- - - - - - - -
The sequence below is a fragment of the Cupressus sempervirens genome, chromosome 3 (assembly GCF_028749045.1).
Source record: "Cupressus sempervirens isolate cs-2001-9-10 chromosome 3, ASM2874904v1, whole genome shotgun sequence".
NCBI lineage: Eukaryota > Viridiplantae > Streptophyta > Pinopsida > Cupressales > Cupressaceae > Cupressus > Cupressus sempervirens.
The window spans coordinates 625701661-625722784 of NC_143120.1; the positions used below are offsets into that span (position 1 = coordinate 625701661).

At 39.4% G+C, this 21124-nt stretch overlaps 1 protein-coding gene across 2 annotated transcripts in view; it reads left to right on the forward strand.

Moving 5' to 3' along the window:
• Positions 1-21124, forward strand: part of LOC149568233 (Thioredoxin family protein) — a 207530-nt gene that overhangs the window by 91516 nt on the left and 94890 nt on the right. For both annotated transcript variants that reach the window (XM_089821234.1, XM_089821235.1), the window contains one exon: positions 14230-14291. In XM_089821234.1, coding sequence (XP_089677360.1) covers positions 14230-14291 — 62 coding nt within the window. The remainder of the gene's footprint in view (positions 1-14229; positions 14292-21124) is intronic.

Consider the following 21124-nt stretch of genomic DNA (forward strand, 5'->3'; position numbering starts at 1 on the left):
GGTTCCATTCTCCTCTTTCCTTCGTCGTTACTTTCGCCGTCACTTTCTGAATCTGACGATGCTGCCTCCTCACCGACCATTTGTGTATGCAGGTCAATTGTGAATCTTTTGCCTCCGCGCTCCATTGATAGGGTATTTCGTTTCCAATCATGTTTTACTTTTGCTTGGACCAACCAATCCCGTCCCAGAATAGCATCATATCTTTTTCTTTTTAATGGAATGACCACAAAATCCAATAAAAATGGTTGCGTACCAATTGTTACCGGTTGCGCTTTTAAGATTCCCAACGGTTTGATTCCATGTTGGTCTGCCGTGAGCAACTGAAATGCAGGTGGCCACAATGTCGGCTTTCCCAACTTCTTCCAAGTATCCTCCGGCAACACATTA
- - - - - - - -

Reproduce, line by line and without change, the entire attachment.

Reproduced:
The sequence below is a fragment of the Cupressus sempervirens genome, chromosome 3 (assembly GCF_028749045.1).
Source record: "Cupressus sempervirens isolate cs-2001-9-10 chromosome 3, ASM2874904v1, whole genome shotgun sequence".
NCBI lineage: Eukaryota > Viridiplantae > Streptophyta > Pinopsida > Cupressales > Cupressaceae > Cupressus > Cupressus sempervirens.
The window spans coordinates 625701661-625722784 of NC_143120.1; the positions used below are offsets into that span (position 1 = coordinate 625701661).

At 39.4% G+C, this 21124-nt stretch overlaps 1 protein-coding gene across 2 annotated transcripts in view; it reads left to right on the forward strand.

Moving 5' to 3' along the window:
• Positions 1-21124, forward strand: part of LOC149568233 (Thioredoxin family protein) — a 207530-nt gene that overhangs the window by 91516 nt on the left and 94890 nt on the right. For both annotated transcript variants that reach the window (XM_089821234.1, XM_089821235.1), the window contains one exon: positions 14230-14291. In XM_089821234.1, coding sequence (XP_089677360.1) covers positions 14230-14291 — 62 coding nt within the window. The remainder of the gene's footprint in view (positions 1-14229; positions 14292-21124) is intronic.

Consider the following 21124-nt stretch of genomic DNA (forward strand, 5'->3'; position numbering starts at 1 on the left):
GGTTCCATTCTCCTCTTTCCTTCGTCGTTACTTTCGCCGTCACTTTCTGAATCTGACGATGCTGCCTCCTCACCGACCATTTGTGTATGCAGGTCAATTGTGAATCTTTTGCCTCCGCGCTCCATTGATAGGGTATTTCGTTTCCAATCATGTTTTACTTTTGCTTGGACCAACCAATCCCGTCCCAGAATAGCATCATATCTTTTTCTTTTTAATGGAATGACCACAAAATCCAATAAAAATGGTTGCGTACCAATTGTTACCGGTTGCGCTTTTAAGATTCCCAACGGTTTGATTCCATGTTGGTCTGCCGTGAGCAACTGAAATGCAGGTGGCCACAATGTCGGCTTTCCCAACTTCTTCCAAGTATCCTCCGGCAACACATTA